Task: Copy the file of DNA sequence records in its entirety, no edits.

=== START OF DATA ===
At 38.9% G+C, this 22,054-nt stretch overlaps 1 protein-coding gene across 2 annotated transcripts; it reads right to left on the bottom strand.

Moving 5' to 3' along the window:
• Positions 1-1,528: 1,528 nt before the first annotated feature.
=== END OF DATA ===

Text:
At 38.9% G+C, this 22,054-nt stretch overlaps 1 protein-coding gene across 2 annotated transcripts; it reads right to left on the bottom strand.

Moving 5' to 3' along the window:
• Positions 1-1,528: 1,528 nt before the first annotated feature.